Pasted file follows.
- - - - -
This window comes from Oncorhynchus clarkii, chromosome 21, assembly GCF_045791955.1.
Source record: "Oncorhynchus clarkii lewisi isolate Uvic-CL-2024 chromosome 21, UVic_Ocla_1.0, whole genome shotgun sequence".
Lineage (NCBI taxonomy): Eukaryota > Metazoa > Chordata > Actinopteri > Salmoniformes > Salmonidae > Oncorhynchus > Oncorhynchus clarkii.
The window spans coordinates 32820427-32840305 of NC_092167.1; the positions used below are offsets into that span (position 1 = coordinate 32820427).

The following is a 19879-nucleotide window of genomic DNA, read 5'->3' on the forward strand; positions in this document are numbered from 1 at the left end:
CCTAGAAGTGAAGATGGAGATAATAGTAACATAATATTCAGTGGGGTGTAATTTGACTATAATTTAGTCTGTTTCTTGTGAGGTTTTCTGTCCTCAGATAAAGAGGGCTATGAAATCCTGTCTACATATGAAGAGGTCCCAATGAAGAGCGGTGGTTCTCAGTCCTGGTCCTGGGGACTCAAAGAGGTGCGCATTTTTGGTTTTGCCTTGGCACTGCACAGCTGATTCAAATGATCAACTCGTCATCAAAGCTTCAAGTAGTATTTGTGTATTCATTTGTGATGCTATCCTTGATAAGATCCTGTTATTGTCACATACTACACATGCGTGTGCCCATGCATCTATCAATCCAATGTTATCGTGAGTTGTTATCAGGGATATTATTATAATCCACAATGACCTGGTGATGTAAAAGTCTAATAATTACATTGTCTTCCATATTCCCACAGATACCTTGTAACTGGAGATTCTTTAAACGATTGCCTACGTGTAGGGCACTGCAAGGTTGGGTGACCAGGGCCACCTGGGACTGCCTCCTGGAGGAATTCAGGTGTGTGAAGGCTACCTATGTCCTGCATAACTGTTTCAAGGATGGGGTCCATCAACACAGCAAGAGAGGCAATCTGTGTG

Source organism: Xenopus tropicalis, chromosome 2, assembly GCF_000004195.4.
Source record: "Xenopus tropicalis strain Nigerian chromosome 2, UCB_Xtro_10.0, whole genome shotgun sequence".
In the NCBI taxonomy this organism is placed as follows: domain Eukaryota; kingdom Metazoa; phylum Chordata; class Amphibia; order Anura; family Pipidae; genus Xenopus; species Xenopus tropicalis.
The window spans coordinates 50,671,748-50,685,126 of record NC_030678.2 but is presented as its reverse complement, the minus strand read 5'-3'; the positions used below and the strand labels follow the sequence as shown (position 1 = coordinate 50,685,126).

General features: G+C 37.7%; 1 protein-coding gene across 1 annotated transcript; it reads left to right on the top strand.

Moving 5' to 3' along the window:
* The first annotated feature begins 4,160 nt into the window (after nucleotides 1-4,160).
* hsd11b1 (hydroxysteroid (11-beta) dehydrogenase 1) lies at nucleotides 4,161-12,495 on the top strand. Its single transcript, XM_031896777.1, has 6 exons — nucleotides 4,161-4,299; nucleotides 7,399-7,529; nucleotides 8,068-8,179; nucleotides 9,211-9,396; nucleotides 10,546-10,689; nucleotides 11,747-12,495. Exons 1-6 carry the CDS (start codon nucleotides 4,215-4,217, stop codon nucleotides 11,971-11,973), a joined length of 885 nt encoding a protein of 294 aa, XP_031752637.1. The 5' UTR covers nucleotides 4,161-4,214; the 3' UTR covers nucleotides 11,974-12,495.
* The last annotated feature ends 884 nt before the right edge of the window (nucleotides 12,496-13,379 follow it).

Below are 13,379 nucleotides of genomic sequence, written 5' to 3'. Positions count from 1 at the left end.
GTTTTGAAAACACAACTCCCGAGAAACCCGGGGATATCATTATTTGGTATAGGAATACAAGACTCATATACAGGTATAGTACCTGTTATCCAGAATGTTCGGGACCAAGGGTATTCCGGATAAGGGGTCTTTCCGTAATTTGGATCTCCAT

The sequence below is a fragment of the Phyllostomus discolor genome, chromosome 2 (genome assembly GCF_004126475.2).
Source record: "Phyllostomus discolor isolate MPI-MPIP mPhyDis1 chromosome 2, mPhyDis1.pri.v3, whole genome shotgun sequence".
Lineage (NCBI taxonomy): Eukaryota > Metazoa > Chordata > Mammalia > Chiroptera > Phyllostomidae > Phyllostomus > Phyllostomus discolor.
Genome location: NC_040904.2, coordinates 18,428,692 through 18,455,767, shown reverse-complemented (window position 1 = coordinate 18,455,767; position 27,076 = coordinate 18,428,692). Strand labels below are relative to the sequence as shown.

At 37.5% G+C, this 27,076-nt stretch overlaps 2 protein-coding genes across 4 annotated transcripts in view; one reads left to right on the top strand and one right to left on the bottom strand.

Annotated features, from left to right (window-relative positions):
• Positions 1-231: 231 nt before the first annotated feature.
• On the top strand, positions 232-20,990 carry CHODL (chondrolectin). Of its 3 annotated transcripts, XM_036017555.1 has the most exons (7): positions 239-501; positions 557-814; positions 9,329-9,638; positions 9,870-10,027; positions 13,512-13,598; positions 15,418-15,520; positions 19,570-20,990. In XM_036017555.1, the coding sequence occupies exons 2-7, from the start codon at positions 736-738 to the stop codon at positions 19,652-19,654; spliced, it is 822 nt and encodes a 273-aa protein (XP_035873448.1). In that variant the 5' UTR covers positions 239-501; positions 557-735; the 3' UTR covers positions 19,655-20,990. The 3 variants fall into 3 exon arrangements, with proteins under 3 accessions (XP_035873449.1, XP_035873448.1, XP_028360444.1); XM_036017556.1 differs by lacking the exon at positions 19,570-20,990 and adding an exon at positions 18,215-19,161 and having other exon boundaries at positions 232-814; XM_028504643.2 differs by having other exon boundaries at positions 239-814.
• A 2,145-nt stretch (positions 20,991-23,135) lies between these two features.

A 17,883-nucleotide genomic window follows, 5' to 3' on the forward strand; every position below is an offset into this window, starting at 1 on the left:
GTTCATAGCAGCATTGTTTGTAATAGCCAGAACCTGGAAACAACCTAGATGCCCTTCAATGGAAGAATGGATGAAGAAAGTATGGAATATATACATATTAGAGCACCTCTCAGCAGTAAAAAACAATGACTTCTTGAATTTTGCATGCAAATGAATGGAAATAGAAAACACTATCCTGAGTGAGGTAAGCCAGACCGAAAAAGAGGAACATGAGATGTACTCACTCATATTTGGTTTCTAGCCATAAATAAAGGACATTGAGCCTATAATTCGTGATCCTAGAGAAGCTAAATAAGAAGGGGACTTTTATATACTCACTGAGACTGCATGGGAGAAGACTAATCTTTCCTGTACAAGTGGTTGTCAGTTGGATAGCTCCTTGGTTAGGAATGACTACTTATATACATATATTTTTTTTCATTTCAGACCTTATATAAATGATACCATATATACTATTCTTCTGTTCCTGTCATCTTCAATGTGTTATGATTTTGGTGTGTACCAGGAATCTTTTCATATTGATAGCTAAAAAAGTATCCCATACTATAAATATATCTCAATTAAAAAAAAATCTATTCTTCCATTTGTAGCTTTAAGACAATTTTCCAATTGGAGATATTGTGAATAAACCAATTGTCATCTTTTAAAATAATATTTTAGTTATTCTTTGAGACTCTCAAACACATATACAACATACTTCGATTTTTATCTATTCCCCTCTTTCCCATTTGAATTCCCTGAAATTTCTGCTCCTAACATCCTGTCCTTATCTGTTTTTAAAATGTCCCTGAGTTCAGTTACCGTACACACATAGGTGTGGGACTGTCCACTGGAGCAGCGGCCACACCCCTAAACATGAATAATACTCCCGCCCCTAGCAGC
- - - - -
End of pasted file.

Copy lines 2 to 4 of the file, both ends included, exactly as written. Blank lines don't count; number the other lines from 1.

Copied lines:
Source record: "Oncorhynchus clarkii lewisi isolate Uvic-CL-2024 chromosome 21, UVic_Ocla_1.0, whole genome shotgun sequence".
Lineage (NCBI taxonomy): Eukaryota > Metazoa > Chordata > Actinopteri > Salmoniformes > Salmonidae > Oncorhynchus > Oncorhynchus clarkii.
The window spans coordinates 32820427-32840305 of NC_092167.1; the positions used below are offsets into that span (position 1 = coordinate 32820427).